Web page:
by Brian Hioe

Photo Credit: Latinboy/WikiCommons/CC BY-SA 3.0

A POLITICAL CONTROVERSY late last month centered around the breaking of three priceless artifacts displayed at the National Palace Museum. Some estimates place the value of the three artifacts at 77 million USD, though they have never been displayed, seeing as the National Palace Museum rotates its collection and does not display all of its artifacts at once.

The National Palace Museum contains the treasures of the Forbidden City in China. The KMT brought these artifacts to Taiwan following its defeat to the CCP in the course of the Chinese Civil War. The three artifacts that broke were two bowls and a plate. 

In particular, attacks by the pan-Blue camp have centered on National Palace Museum director Wu Mi-cha, who has held the post since 2019. Allegations by the pan-Blue camp are that Wu should step down for having allowed the breaking of the artifacts to occur under his watch, as well as that Wu attempted to cover up the incident. Namely, of the three artifacts that broke, this was discovered on February 3, 2021, April 7, 2022, and May 19th, 2022, but this did not come to light until recently. 

The National Palace Museum. Photo credit: Peter Bronski/Public Domain

Other allegations against Wu claim cronyism on his part. The pan-Blue camp begrudges Wu because, despite serving as the director of the National Palace Museum, as head of Academia Historica, director of the National Museum of Taiwan History, and a number of high-profile posts, he has a clear pan-Green political leaning. Wu served as vice minister of culture under Chen Shui-bian and took political stances supportive of the Sunflower Movement and high school students that occupied the Ministry of Culture in summer 2015 to protest textbook changes pushed for by the KMT. 

Indeed, through this, one can see how even random accidents become sharply politicized in Taiwan, and used as fodder for attacks between the pan-Green and pan-Blue camps. This is all the more case ahead of election season later this month. 

For the pan-Blue camp, the National Palace Museum is a sore spot, because it is a symbol of the KMT’s claims that Taiwan and the ROC inherit and safeguard China’s cultural legacy. The KMT also frames the DPP as ideologically bent on realizing independence, brainwashing Taiwan’s youth with its efforts at fomenting “cultural Taiwanese independence” and eradicating traces of China through the drive towards “desinicization.”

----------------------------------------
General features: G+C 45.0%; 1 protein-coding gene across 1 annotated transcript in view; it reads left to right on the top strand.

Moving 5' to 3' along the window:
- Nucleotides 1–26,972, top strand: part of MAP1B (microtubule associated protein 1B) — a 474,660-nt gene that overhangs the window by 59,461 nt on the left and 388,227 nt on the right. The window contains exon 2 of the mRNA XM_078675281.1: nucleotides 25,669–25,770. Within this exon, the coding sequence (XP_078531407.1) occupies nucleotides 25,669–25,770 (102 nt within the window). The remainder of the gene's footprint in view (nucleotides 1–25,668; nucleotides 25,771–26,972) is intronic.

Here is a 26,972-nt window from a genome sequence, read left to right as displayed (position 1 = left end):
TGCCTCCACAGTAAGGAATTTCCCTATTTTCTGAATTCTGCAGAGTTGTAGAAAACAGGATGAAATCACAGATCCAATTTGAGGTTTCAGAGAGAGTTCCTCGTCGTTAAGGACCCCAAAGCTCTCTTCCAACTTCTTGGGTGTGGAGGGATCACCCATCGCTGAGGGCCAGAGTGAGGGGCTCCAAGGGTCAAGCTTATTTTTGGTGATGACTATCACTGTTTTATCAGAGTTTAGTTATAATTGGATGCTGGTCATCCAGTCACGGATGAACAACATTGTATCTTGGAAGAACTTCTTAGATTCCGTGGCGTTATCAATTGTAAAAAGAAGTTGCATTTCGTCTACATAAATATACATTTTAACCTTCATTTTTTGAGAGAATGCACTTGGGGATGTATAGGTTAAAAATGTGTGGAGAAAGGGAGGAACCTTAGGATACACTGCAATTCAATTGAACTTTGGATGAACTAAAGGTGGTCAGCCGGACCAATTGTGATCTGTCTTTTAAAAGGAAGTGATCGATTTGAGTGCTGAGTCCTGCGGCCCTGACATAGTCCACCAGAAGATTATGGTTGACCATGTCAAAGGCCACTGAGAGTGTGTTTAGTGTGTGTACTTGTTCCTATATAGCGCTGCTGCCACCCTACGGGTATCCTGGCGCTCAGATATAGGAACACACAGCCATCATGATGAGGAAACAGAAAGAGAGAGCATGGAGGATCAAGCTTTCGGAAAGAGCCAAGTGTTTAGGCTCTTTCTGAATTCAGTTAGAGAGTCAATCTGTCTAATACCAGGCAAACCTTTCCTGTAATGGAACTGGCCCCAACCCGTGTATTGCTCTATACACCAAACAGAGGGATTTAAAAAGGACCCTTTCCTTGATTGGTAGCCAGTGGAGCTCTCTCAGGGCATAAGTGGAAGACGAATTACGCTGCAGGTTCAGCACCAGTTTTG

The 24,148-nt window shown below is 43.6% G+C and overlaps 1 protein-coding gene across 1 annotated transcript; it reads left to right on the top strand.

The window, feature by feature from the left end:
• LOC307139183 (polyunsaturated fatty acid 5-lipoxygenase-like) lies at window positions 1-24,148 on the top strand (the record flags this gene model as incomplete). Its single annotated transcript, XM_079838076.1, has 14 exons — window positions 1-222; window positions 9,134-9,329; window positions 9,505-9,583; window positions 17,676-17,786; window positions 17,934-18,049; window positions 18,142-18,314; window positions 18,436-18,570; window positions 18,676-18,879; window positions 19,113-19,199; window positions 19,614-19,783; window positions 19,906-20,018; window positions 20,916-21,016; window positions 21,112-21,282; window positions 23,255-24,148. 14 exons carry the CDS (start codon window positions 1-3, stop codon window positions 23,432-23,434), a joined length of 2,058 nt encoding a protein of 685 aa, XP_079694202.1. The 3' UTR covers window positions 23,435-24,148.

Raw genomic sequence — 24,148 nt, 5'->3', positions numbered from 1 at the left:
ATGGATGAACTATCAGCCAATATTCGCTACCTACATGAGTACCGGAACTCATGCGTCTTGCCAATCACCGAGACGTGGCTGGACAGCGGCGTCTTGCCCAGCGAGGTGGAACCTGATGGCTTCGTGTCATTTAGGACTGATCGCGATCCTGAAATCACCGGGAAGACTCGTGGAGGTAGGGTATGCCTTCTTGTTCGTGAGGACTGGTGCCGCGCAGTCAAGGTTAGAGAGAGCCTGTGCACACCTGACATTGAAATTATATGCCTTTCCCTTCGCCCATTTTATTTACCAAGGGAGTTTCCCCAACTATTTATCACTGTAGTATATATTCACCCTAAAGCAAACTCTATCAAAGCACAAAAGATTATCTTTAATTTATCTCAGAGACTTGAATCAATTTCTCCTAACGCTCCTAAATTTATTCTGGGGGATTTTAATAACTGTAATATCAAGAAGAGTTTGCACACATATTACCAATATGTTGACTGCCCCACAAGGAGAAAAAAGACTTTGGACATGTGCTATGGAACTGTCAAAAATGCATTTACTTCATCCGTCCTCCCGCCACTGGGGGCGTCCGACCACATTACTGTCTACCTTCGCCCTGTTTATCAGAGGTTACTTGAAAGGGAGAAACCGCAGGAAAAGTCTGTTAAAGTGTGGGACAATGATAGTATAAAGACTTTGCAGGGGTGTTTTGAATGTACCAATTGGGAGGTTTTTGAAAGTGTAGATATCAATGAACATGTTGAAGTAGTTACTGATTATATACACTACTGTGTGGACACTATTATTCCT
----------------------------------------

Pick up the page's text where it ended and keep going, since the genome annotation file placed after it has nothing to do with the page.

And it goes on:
In the past, the KMT had come under fire for claiming that the National Palace Museum could be considered a “party asset”, seeing as it brought its collection to Taiwan. This was criticized as an authoritarian viewpoint, seeing as it framed the KMT as synonymous with the state, calling to mind the KMT party-state that existed during authoritarian times. 

On the other hand, members of the pan-Green camp that do not view Taiwan as having ever been part of China have suggested returning the collection of the National Palace Museum to China, perhaps in return for concessions at leaving Taiwan alone. 

Southern Branch of the National Palace Museum. Photo credit: Shouji Hasegawa/CC0

Under its tenure, the Tsai administration has sought to pivot away from the Sinocentrism of the National Palace Museum. The Southern Branch of the National Palace Museum is intended to highlight an alternative view of Taiwan and China that does not simply frame Taiwan as a peripheral yet somehow integral part of China. 

But one, in fact, saw similar controversies when the KMT last held power during the Ma administration except in reverse. Weng Chih-tsung was criticized for his appointment as director of the National Museum of Taiwan Literature in Tainan under Ma in 2014, with the view that Weng is not an expert in Taiwan literature, and that the appointment was political in nature. This is perhaps not so different from how Wu is an expert in Taiwanese history, but appointed director of the National Palace Museum. 

This points to how the cultural field, as well as the academic field in Taiwan, is sharply polarized between the pan-Green and pan-Blue camps. Academic departments of Taiwanese literature or history, for example, are usually pan-Green, while those of Chinese literature and history are usually pan-Blue. Both camps largely view themselves as at war with each, whether in terms of academia or cultural production. This is more broadly reflective of stark political divisions in Taiwanese society. 

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